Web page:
British beasts of burden: Obese UK riders put horses’ health at risk
According to the vets, riders should weigh not more than 10 per
cent of their mount’s mass. An average riding horse weights around
500kg; 10 per cent of this is 50kg.
Researchers from the Duchy College in Cornwall revealed that only 5 per cent of riders weighed less than 10 per cent of the weight of their horse, while over 63 per cent weighed between 10 and 15 per cent of the horse’s weight.
Some 32 per cent weighed more than 15 per cent of the weight of their steed, posing health risks to the animal.
Meanwhile, according to veterinarians, a heavy rider is a threat to a horse’s health, potentially causing back pains, arthritis in knees and hip joints and bad behavior.
“It is definitely a potential welfare issue,” Dr. Hayley Randle, an equitation scientist who took part in the research, was quoted as saying.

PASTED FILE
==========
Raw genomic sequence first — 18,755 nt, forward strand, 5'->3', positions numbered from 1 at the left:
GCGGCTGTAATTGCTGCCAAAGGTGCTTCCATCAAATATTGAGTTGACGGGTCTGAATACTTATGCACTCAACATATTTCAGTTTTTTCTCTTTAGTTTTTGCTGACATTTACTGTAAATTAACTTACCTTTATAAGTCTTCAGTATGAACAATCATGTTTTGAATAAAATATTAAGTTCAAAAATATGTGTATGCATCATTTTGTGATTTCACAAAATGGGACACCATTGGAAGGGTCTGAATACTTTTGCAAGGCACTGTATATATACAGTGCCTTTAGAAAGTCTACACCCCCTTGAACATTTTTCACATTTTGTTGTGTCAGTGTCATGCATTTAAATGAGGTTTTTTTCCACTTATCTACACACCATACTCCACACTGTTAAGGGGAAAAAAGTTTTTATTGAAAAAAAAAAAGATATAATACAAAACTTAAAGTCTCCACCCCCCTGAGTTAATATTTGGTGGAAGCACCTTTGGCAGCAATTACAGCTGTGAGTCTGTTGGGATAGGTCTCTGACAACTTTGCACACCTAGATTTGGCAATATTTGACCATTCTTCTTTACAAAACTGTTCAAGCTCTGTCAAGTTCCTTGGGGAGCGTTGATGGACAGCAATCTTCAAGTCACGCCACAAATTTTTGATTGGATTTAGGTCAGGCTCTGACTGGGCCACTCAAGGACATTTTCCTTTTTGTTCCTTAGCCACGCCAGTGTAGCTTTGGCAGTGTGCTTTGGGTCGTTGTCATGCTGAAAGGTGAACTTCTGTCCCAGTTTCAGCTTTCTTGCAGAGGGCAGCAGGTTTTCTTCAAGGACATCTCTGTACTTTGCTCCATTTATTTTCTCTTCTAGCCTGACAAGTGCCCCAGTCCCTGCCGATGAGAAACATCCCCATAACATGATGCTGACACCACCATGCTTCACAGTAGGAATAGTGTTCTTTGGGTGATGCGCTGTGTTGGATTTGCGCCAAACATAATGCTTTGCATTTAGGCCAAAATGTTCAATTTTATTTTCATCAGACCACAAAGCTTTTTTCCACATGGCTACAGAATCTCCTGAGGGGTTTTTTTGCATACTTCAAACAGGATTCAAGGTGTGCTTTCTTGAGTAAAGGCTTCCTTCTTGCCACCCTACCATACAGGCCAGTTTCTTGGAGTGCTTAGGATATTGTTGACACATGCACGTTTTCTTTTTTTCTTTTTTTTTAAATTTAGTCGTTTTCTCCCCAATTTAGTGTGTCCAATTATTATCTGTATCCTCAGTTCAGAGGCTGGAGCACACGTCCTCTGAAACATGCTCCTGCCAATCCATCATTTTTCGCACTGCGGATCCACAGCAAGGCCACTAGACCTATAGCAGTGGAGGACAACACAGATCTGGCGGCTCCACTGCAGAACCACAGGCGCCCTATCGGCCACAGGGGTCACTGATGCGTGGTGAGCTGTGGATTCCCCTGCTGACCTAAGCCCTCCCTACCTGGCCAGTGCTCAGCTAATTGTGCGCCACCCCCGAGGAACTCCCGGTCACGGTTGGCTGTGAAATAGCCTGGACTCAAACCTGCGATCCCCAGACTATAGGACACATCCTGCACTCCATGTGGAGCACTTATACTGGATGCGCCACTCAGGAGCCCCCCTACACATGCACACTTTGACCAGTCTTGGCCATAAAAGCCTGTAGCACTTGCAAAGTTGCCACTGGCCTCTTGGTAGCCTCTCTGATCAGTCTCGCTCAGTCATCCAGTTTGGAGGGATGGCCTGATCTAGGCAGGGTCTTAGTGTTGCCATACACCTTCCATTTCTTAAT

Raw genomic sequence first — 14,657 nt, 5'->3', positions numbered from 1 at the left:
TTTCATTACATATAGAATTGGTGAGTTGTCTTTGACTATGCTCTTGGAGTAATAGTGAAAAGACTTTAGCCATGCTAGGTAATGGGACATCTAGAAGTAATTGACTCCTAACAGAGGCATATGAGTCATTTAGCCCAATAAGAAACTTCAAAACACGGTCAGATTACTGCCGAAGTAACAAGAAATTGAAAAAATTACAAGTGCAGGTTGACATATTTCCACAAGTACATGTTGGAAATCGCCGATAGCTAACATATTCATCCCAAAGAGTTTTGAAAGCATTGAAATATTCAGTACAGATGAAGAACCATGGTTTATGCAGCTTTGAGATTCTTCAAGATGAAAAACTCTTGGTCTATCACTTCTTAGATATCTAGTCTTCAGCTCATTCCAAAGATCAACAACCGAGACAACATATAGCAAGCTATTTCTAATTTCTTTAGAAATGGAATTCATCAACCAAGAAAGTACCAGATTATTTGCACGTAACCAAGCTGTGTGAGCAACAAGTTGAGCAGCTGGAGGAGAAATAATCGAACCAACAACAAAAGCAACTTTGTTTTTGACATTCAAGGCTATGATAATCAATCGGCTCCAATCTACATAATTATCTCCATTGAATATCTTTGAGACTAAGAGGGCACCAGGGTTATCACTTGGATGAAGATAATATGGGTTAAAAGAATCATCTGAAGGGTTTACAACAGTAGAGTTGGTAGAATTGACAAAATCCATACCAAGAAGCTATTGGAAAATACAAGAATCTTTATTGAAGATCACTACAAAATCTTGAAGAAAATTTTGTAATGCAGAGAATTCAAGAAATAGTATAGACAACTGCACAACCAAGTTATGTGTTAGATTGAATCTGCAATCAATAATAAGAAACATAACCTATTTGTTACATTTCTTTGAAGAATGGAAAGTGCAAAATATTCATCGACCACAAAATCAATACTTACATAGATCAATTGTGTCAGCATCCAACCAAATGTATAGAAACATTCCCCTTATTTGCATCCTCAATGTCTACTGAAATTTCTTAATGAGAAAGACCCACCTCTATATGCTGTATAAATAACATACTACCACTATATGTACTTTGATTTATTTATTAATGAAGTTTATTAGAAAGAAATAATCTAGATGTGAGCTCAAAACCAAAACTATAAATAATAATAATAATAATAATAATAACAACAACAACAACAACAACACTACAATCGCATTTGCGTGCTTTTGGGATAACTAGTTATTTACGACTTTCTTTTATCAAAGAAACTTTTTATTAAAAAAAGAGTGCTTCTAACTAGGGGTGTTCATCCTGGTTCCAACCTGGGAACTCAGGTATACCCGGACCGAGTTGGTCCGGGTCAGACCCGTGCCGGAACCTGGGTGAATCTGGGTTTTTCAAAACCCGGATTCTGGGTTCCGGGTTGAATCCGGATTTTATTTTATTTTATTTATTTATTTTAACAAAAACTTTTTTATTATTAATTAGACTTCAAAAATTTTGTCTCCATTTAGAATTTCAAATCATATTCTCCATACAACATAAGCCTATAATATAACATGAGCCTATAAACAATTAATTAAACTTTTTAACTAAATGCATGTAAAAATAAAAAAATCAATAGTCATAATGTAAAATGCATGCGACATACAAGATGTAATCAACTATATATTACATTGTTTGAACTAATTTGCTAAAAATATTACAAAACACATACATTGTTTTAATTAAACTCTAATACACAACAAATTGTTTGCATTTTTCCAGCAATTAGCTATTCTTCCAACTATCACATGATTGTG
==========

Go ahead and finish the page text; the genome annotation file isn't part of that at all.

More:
The results of the analysis that involved 152 horses were recently published in the Journal of Veterinary Behaviour.
Randle noted that although those are “broad-brush guidelines” which don’t take into account all factors, such as the age of the horse, its breed or the experience of the rider, “they are still important and helpful, and people are not taking enough notice of them.”
And while a riding school won’t let you ride a horse if you are too heavy for it, it’s often private owners who are harming their own horses.
“People tend to think that horses are such big animals they must be OK, and not to take notice of the weight issue of riders,” Randle said.
“But the health impact on the horse can be quite extreme, quite quickly. It seems to be a growing problem,” she added.